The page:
Section 230 contains two key clauses: §230(c)(1) says, “No provider or user of an interactive computer service shall be treated as the publisher or speaker of any information provided by another information content provider.” The key word there is publisher. Publishers can be sued for what they publish, even if it’s a letter to the editor. Courts have reasoned that if a mere provider of a communications service—be it GTE Corporation or your telephone company or the post office—cannot be regarded as a publisher, it cannot be held liable for what gets communicated under its roof the way a publisher can. Easterbrook conceded that every appellate court that had considered 230 read it this way. “This approach has the support of four circuits,” he wrote. “No appellate decision is to the contrary.”

The second key clause is §230(c)(2), the Good Samaritan clause. It says that a service provider has the right to try to keep a clean house and can’t be sued on First Amendment grounds for what it removes. It says explicitly that no provider “shall be held liable . . . on account of any action voluntarily taken in good faith” to limit offensive material, regardless of whether “such material is constitutionally protected.” And another clause in Section 230 makes it clear that no liability means “no liability may be imposed under any State or local law.”

So as Easterbrook marveled six years ago, Web hosts get to have it both ways: if they censor material the public tries to post on their sites the Good Samaritan provision protects them; if they decide to let even the most blatant calumnies stand, they’re protected by the courts’ interpretation of §230(c)(1).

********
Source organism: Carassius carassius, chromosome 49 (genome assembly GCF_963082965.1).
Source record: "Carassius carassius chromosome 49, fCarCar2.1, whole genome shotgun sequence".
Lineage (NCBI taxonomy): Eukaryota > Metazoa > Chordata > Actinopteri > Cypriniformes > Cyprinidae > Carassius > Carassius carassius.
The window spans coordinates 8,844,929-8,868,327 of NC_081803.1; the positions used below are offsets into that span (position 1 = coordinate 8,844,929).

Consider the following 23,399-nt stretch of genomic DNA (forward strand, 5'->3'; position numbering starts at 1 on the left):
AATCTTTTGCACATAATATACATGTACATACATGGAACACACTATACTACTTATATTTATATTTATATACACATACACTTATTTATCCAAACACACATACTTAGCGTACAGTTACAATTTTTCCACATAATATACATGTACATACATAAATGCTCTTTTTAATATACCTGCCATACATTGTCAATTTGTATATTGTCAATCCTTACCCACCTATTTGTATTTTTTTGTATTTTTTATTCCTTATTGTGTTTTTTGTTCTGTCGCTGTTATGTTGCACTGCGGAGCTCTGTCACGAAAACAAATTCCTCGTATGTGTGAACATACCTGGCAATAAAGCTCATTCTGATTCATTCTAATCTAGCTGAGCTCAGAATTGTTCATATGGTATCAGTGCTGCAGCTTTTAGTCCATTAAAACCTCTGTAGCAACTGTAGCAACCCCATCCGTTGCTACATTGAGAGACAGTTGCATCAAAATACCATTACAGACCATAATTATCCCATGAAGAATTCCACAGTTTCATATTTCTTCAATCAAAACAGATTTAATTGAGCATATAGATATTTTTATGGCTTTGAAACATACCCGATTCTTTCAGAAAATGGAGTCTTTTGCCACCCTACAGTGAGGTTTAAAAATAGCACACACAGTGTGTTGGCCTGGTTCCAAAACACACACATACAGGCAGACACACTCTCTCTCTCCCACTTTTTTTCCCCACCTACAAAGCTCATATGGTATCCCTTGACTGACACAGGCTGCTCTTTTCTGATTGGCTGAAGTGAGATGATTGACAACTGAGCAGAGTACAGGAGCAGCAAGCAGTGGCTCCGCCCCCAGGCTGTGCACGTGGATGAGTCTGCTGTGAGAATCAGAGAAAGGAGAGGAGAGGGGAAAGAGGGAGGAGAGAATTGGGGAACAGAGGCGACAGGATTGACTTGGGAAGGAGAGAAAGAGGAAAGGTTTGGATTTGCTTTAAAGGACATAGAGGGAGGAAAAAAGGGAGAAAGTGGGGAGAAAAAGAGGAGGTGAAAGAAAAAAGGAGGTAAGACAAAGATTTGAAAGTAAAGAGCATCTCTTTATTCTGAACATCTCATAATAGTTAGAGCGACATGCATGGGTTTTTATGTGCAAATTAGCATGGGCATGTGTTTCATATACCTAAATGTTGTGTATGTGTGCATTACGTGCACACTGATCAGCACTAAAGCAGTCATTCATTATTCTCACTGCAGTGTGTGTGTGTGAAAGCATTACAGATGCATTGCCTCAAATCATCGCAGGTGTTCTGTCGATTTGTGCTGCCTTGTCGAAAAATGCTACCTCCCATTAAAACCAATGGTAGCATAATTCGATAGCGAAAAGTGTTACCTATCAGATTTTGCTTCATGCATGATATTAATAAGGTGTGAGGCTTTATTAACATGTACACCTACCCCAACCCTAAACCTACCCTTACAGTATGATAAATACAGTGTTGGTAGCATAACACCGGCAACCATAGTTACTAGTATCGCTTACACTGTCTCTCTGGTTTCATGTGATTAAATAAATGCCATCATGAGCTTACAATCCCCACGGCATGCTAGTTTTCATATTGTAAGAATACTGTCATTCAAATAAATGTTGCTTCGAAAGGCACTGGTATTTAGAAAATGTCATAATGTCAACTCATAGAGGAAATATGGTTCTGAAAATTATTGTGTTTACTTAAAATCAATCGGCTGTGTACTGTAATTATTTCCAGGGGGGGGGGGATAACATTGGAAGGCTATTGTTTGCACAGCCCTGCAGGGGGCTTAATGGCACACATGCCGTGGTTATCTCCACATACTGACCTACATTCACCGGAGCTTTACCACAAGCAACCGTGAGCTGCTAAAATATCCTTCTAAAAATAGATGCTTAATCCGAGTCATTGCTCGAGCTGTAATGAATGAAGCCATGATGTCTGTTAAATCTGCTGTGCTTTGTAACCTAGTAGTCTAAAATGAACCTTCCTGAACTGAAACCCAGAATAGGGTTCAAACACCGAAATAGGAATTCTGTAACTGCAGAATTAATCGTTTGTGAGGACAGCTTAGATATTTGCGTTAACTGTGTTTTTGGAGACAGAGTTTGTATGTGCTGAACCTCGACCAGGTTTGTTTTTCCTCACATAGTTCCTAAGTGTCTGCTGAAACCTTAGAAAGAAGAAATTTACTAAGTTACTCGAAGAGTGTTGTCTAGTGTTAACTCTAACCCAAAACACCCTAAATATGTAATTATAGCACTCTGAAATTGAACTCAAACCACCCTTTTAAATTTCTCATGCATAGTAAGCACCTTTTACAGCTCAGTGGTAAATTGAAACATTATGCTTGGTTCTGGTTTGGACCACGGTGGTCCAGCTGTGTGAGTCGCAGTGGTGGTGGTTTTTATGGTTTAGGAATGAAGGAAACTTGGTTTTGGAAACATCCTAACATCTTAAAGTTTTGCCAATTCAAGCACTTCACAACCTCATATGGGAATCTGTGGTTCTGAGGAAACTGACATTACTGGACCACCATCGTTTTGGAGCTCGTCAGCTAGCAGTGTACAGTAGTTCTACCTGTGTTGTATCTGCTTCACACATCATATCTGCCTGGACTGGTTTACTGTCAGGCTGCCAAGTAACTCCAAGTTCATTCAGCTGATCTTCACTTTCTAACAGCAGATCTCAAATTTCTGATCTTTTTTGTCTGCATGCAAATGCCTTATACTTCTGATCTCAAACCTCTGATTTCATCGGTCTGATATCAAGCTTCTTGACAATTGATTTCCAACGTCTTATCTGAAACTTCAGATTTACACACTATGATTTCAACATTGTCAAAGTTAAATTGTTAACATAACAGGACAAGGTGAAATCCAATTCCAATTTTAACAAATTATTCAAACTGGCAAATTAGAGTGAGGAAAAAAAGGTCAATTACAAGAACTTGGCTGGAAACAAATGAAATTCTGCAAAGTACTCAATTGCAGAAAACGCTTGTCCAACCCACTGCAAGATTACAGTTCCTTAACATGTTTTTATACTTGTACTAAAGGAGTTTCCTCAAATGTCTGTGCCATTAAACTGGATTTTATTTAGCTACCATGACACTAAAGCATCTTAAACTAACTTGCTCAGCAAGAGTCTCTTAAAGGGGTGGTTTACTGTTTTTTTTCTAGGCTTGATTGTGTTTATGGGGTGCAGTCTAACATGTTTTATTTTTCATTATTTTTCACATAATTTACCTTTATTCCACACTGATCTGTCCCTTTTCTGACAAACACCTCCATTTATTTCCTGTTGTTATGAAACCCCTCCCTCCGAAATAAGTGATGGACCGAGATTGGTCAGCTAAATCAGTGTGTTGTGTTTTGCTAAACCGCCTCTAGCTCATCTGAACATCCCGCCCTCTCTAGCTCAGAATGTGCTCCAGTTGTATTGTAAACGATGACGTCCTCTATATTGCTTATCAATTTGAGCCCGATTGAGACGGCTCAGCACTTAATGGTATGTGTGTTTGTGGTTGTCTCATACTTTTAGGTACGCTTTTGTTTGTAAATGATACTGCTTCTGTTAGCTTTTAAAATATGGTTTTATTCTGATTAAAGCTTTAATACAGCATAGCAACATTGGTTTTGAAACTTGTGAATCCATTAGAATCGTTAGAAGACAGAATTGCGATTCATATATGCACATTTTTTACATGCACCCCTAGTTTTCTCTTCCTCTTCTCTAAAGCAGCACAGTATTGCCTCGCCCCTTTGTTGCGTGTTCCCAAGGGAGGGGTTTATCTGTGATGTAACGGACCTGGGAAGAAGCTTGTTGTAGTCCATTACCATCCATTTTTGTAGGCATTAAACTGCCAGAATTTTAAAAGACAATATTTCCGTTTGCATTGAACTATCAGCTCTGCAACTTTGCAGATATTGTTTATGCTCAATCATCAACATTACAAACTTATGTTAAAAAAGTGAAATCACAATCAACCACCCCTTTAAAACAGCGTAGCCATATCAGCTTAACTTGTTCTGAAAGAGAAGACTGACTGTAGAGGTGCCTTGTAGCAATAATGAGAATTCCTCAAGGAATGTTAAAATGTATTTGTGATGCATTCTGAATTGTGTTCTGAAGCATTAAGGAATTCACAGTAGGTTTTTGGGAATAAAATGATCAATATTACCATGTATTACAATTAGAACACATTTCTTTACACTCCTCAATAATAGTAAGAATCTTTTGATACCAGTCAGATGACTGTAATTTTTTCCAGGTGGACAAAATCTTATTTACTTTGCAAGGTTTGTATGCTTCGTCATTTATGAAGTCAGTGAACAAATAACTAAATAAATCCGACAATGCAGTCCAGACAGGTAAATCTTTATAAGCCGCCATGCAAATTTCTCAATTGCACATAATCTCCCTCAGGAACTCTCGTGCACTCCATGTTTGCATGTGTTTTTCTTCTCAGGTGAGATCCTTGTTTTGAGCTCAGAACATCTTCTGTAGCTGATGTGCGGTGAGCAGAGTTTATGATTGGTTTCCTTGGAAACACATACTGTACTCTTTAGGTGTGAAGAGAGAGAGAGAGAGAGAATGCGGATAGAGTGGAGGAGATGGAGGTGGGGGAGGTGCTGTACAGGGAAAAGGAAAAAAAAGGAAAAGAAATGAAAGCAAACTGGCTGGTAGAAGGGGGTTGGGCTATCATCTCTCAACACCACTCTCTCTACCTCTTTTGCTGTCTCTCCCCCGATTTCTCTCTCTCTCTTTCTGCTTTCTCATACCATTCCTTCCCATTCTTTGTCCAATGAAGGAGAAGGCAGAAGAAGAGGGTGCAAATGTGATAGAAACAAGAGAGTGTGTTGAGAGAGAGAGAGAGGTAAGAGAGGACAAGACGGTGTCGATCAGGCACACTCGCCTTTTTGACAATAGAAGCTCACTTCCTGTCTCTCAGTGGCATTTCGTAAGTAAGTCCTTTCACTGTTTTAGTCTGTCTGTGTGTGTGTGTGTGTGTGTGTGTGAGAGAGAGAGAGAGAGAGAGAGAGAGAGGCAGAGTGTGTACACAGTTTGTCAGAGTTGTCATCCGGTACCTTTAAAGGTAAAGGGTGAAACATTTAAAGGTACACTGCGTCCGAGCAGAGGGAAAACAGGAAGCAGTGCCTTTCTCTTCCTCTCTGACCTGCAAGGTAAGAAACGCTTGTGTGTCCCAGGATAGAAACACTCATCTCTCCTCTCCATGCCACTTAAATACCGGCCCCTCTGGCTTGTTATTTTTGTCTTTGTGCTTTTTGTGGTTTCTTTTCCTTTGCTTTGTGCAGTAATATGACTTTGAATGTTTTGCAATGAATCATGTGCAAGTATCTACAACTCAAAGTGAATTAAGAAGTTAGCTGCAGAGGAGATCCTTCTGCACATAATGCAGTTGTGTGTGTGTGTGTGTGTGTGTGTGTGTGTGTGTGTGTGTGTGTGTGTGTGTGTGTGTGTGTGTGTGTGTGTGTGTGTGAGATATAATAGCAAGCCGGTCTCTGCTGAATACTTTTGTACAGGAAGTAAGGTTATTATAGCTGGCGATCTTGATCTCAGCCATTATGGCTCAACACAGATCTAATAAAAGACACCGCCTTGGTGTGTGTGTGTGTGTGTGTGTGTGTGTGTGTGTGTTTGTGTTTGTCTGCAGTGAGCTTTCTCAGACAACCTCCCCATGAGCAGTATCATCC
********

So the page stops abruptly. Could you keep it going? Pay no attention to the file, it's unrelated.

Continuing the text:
If Web hosts aren’t damned if they do and aren’t damned if they don’t, Easterbook figured, then they won’t, because “precautions are costly, not only in direct outlay but also in lost revenue from the filtered customers.” So here, in his view, was a so-called decency act that encouraged indecency. To take care of that, Easterbrook volunteered a fresh way of reading the law.

Bear in mind, the hosts who don’t patrol their sites are not some tawdry Internet demimonde. Readers of any forum, the Reader‘s site included, know that public comments flow hot and heavy; but monitoring them draws resources away from other tasks, like news gathering. And Craigslist transformed classified advertising by offering itself as a passive and mostly free online bulletin board. Without a shield against litigation, none of us could function as we do now.